In the Lectionary

Mutant ministry (Luke 24:36b-48)

Bread and fish are not much of an Easter dinner.

The risen Christ breaks bread in Emmaus and then eats fish in Jerusalem. Easter, or at least the first Easter as Luke describes it, is not as much about an empty tomb as about food. Jesus spends Easter Day eating. His followers celebrate Easter not at an empty tomb, but around a table. So we might consider Easter as a multicourse meal rather than a trip to the empty tomb, and experience resurrection by eating.

We enter Jesus’ dinner party between two of the courses. The 11 are discussing the first of these courses, bread served to Cleopas and a companion. In Emmaus, Jesus took the bread, blessed and broke it, and gave it to them. Cleopas reports that they talked a lot about scripture, and experienced Jesus as risen.

Our minds turn to two other meals, an earlier and a later course in Jesus’ Easter feast. Jesus served the earlier course in an upper room on the night of his arrest. Sitting with the disciples, Jesus took, blessed, broke and shared the bread. He referred to the bread as his body and to the accompanying cup as the new covenant in his blood. It was a Passover meal, so scripture again figured prominently. Jesus serves the later course—Jesus’ body and blood “in, with and under” bread and wine—whenever Jesus’ followers come together to share scripture and gather around the table.

Just as we begin to connect the dots between the meal in the upper room, the meal at Emmaus and our celebration of the Lord’s Supper, we look up and see Jesus standing in the midst of Cleopas and his companion, the 11 and those who are with them. Everyone is terrified, so Jesus shows his hands and feet and invites his friends to touch him. But our minds are on food. What is Jesus doing with the broiled fish? We get it: Jesus has indeed risen from the grave because apparitions do not eat. But is ghost-busting the only reason that Jesus eats broiled fish?

Bread and fish are not much of an Easter dinner. Why bread and fish, loaves and fishes? Our minds race to other meals that appear to be courses in Jesus’ resurrection feast. Jesus served the first of this pairing in a deserted place when he blessed bread and fish and gave them to a multitude. All ate their fill, and there were leftovers to boot. This meal served as a foretaste of the feast that Jesus will serve when the reign of God comes in all its fullness. Surrounded by people of every time and every place, surrounded by all of creation, Jesus will serve up the great and promised feast, the final course of Jesus’ resurrection banquet. No one will be hungry; all will be satisfied. The last will be first and the first will be last, and the feasting will continue forever.

What about all those other meals Jesus attended and served? Could Jesus’ eating and drinking with the poor, the outcast and the despised also be courses in this resurrection feast? Jesus certainly raised people to new life at those dinner parties! And if resurrection happened at those tables, does that mean that Jesus, risen from the dead, is present and bringing new life to every table at which the hungry are filled, the despised are loved, the outcast are welcome and the poor receive the reign of God?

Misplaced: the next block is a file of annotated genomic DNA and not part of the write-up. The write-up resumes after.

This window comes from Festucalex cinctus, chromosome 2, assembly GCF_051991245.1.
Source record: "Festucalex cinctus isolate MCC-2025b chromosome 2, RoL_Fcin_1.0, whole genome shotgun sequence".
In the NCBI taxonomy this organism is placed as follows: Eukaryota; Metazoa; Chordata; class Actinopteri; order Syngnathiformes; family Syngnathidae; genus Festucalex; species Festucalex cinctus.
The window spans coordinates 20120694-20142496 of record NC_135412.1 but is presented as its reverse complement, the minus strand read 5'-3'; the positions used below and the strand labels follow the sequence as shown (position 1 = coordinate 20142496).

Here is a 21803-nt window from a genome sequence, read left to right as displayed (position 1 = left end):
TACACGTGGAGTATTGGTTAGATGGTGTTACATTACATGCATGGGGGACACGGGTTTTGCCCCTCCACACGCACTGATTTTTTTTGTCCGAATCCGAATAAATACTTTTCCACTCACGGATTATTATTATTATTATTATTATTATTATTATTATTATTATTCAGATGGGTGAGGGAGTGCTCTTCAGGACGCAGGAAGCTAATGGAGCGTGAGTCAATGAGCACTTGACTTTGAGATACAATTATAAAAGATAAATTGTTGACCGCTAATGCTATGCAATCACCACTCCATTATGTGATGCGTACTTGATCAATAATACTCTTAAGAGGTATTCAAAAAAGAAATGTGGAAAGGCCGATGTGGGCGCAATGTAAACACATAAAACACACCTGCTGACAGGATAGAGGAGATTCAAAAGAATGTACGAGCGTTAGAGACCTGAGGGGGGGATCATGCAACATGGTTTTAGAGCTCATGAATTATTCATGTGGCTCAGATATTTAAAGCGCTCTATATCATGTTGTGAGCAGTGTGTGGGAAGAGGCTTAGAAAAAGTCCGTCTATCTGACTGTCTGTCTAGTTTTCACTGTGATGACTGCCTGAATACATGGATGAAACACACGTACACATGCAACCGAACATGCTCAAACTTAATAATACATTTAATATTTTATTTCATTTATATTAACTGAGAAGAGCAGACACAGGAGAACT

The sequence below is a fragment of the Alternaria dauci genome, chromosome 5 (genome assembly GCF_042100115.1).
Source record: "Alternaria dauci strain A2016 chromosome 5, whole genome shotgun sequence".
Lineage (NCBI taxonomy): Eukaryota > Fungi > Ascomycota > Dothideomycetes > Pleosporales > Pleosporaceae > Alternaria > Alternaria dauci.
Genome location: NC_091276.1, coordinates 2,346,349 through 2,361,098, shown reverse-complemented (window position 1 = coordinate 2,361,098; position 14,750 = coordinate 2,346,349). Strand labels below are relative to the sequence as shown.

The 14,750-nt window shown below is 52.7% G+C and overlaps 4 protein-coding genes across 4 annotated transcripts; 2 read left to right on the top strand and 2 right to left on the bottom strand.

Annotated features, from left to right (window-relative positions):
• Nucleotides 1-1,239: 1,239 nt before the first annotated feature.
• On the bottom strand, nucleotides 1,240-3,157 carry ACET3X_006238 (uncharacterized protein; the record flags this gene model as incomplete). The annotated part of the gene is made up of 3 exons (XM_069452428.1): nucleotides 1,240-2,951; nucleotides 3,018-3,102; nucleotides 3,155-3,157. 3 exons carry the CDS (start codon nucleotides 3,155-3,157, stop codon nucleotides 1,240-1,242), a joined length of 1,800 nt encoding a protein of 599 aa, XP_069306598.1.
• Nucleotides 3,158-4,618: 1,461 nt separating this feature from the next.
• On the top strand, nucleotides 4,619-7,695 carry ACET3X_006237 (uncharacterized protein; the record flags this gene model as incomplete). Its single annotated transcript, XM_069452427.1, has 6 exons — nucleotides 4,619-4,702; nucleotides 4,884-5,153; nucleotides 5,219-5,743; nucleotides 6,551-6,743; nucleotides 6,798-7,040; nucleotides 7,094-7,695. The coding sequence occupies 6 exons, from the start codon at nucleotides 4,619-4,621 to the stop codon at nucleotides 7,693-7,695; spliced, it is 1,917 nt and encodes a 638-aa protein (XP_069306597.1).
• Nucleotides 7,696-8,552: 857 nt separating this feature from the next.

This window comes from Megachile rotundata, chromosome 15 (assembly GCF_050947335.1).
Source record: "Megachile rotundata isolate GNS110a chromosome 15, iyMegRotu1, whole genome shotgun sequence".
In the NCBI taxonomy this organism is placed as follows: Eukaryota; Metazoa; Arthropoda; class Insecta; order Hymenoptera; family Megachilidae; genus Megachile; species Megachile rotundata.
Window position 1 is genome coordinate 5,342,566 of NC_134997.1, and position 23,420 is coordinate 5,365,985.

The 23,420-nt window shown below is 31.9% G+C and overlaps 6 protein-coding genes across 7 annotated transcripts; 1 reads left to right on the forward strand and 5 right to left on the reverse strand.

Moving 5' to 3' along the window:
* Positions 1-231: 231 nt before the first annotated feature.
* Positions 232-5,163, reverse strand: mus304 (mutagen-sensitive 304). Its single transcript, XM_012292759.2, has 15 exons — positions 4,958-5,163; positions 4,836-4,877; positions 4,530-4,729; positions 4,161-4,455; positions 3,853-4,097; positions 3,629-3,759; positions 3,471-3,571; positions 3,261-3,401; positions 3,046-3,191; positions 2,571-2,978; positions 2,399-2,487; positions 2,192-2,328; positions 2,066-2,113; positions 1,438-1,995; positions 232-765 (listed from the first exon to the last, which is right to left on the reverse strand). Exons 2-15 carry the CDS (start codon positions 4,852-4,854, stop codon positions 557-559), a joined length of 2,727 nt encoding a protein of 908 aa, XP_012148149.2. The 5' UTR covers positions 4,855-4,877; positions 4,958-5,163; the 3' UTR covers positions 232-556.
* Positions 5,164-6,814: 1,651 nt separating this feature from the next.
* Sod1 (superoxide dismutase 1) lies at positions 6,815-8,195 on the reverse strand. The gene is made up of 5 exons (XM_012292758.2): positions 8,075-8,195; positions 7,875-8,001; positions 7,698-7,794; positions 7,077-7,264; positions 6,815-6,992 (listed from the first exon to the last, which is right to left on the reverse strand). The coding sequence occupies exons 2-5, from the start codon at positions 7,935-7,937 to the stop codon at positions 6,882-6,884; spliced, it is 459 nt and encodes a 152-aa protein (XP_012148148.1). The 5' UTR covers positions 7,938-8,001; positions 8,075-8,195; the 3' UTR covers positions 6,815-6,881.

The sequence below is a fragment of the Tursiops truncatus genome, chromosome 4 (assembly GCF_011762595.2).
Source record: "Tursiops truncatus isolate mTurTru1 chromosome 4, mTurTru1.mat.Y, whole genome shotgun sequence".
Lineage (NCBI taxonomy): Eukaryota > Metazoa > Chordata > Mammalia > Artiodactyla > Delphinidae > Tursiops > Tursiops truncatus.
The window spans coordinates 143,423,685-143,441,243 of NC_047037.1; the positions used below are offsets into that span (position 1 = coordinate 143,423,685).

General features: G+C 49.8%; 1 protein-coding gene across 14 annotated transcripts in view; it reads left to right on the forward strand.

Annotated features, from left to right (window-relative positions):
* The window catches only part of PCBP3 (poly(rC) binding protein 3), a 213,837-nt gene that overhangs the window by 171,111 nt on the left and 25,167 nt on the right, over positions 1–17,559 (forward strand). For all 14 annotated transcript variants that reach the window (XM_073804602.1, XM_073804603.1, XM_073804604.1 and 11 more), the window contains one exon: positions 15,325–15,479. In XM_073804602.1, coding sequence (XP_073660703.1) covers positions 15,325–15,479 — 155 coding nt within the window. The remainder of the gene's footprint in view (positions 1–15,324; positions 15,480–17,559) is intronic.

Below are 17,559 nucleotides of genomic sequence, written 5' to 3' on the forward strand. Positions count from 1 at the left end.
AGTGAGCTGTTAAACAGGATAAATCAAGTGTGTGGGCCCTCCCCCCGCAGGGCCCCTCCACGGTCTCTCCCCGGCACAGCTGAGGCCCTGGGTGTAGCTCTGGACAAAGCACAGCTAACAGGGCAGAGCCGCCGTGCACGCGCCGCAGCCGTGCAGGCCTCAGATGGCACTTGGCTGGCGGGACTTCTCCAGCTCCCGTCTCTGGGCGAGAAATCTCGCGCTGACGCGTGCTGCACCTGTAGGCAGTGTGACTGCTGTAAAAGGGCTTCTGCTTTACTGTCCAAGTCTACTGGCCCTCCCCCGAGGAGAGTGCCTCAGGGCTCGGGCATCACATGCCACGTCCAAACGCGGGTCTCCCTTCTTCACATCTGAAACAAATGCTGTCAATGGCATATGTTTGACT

Dare we allow our minds to wander to still other meals? What about Abraham’s feast with angels, manna in the wilderness and the cake that the angel of the Lord provided Elijah—were they also courses in Jesus’ resurrection feast? What about the family dinner, the business lunch, the snack shared between classes? Are they part of Jesus’ Easter feast?

We are called back from our wondering by Jesus, who confirms our musings. Jesus has finished eating and is talking about scripture. We are not surprised, since scripture seems to be the topic of conversation at this Easter feast. Jesus gives those gathered a panoramic view—the law of Moses, the prophets and the psalms—all in one sitting. Jesus points out that he—and with him death and resurrection, repentance and forgiveness—can be found throughout scripture.

It may be easier to testify to the risen Christ by making a trip to the empty tomb than by eating around a table. A trip to an empty tomb confines Easter to very early morning on that first day of the week when women went to anoint Jesus’ body. We know when, where and how resurrection happened. We know when Easter is over.

Celebrating Easter by eating means that Jesus could show up, that resurrection could happen, at any table, at every table. We have no way of knowing when, where and how the risen Christ will bring new life. Rather than being confined to one day, or to 50, Jesus’ Easter feast continues as one meal leads to another, and tables get larger and larger, and closer and closer together.

Only time and space separate all the courses in Jesus’ resurrection feast. Overcoming time and space does not appear to be a problem for our risen Jesus, who can be in Emmaus for the bread course, Jerusalem for the fish, and at every table around which people testify to Christ from the scriptures, preach repentance and forgiveness in Christ’s name, and share bread and wine in remembrance of him.

And so rather than making an annual trip to the empty tomb, we celebrate Easter by eating together and sharing scripture until that day when Jesus, risen from the dead and standing in our midst, overcomes time and space and everything else that separates the tables around which we gather.

Craig Satterlee

Craig A. Satterlee is bishop of the North/West Lower Michigan Synod of the Evangelical Lutheran Church in America.

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